During his two terms in office, Brown commuted 23 death sentences, signing the first commutation on his second day in office.[8] One of his more notable commutations was the death sentence of Erwin "Machine-Gun" Walker, whose execution in the gas chamber for first-degree murder had been postponed because of an attempted suicide some hours before it was scheduled to take place. After Walker recovered, his execution was postponed while he was being restored to mental competency. After Walker was declared sane in 1961, Brown commuted Walker's death sentence to life without the possibility of parole. Walker was later paroled after the California Supreme Court held that Governor Brown could not legally deny a prisoner the right to parole in a death-sentence commutation. Another prisoner whose death sentence was commuted by Brown committed at least one murder after being paroled.[8]

In contrast, Governor Brown allowed 36 executions, including the highly controversial cases of Caryl Chessman in 1960 and Elizabeth Duncan; she was the last woman put to death before a national moratorium was instituted.[8] Though he had supported the death penalty while serving as district attorney, as Attorney General, and when first elected Governor,[9] he later became an opponent of it.[10]

While Governor, Brown's attitude toward the death penalty was often ambivalent, if not arbitrary. An ardent supporter of gun control, he was more inclined to let convicts go to the gas chamber if they had killed with guns than with other weapons.[9] He later admitted that he had denied clemency in one death penalty case principally because the legislator who represented the district in which the murder occurred held a swing vote on farmworker legislation supported by Brown, and had told Brown that his district "would go up in smoke" if the governor commuted the man's sentence.[8]

During the Chessman case, Brown proposed that the death penalty be abolished, but the proposal failed.[8] His Republican successor, Ronald Reagan, was a firm death penalty supporter and oversaw the last execution in California in 1967, prior to the US Supreme Court ruling that it was unconstitutional in Furman v. Georgia (1972).

Brown was a relatively popular Democrat in what was, at the time, a Republican-leaning state. After his re-election victory over Richard Nixon in 1962, he was strongly considered for Lyndon Johnson's running mate in 1964, a position that eventually went to Hubert Humphrey. However, Brown's popularity began to sag amidst the civil disorders of the Watts Riots and the early anti-Vietnam war demonstrations at U.C. Berkeley.

Campaign for third term[edit]

Brown's decision to seek a third term as governor (after promising earlier that he would not do so) also hurt his popularity. His sagging popularity was evidenced by a tough battle in the Democratic primary - normally not a concern for an incumbent. Los Angeles Mayor Sam Yorty received 38% of the primary vote while Brown barely received 52%, a very low number for an incumbent in a primary election.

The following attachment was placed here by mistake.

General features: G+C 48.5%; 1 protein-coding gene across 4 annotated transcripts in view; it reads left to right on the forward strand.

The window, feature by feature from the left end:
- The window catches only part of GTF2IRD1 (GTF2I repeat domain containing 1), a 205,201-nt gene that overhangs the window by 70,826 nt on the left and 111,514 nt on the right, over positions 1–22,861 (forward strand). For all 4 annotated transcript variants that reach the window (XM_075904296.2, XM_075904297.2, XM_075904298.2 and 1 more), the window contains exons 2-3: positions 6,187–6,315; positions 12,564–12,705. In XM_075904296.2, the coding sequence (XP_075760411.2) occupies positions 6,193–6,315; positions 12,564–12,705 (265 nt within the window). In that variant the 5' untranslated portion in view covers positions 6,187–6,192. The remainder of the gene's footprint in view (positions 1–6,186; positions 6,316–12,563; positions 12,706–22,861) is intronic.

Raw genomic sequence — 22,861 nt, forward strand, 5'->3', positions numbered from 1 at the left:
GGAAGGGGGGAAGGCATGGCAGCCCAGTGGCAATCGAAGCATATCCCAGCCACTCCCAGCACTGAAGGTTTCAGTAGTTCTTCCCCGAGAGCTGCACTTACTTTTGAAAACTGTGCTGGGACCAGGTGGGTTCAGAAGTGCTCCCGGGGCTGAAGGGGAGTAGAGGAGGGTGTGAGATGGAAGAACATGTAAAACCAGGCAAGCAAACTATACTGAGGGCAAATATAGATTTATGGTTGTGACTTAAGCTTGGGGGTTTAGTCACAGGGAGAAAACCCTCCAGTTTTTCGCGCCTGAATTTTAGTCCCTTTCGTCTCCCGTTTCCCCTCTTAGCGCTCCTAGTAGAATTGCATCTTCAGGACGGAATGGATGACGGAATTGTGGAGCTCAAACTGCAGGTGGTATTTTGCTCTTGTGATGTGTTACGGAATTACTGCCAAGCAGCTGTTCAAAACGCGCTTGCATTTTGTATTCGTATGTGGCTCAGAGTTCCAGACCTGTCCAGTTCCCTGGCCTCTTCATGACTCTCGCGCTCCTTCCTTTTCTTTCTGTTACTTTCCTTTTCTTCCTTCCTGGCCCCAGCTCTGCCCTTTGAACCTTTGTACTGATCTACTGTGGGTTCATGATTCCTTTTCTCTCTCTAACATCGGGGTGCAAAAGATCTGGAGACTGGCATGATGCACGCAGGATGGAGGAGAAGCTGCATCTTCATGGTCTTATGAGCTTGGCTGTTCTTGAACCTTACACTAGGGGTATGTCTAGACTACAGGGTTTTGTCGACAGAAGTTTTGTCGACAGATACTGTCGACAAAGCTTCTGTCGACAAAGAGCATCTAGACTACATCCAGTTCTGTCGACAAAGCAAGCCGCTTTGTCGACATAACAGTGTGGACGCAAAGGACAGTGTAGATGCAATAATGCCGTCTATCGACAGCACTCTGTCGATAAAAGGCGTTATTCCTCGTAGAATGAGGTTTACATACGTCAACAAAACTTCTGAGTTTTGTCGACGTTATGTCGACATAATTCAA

The Republicans seized upon Brown's sudden unpopularity by nominating a well-known and charismatic political outsider - actor Ronald Reagan. With Richard Nixon and William Knowland working tirelessly behind the scenes and Reagan trumpeting his law-and-order campaign message, Reagan received almost 2/3 of the primary vote over George Christopher, the moderate Republican former mayor of San Francisco. He went into the general election with a great deal of momentum. At first Brown ran a low-key campaign, stating that running the state was his biggest priority. As Reagan's lead in the polls increased, Brown began to panic and made a gaffe when he told a group of school children that an actor, John Wilkes Booth, had killed Abraham Lincoln.[11] The comparison of Reagan to Booth did not go over well and led to a further decline of the Brown campaign.

By election day, Reagan was ahead in the polls and favored to win a relatively close election. Brown lost the 1966 election to Ronald Reagan, another future Republican President. Reagan won in a landslide; his nearly 1 million vote plurality surprised even his staunchest supporters. He dramatically unseated Brown with 58% to 42%. Reagan's majority was nearly as huge as Brown's had been in 1958, and Reagan garnered some 990,000 more votes from the larger electorate.

Personal life[edit]

Brown and his wife, Bernice Layne, the daughter of a San Francisco police captain, were childhood sweethearts. They married in 1930 and had four children (all born in San Francisco):

In 1958, as governor-elect, Brown appeared as a guest challenger on the TV panel show What's My Line?

Pat Brown died at age 90 in Beverly Hills and is interred at Holy Cross Cemetery in Colma. His funeral was the most recent gubernatorial funeral to be held in the state of California to date (not counting the national state funeral of Ronald Reagan).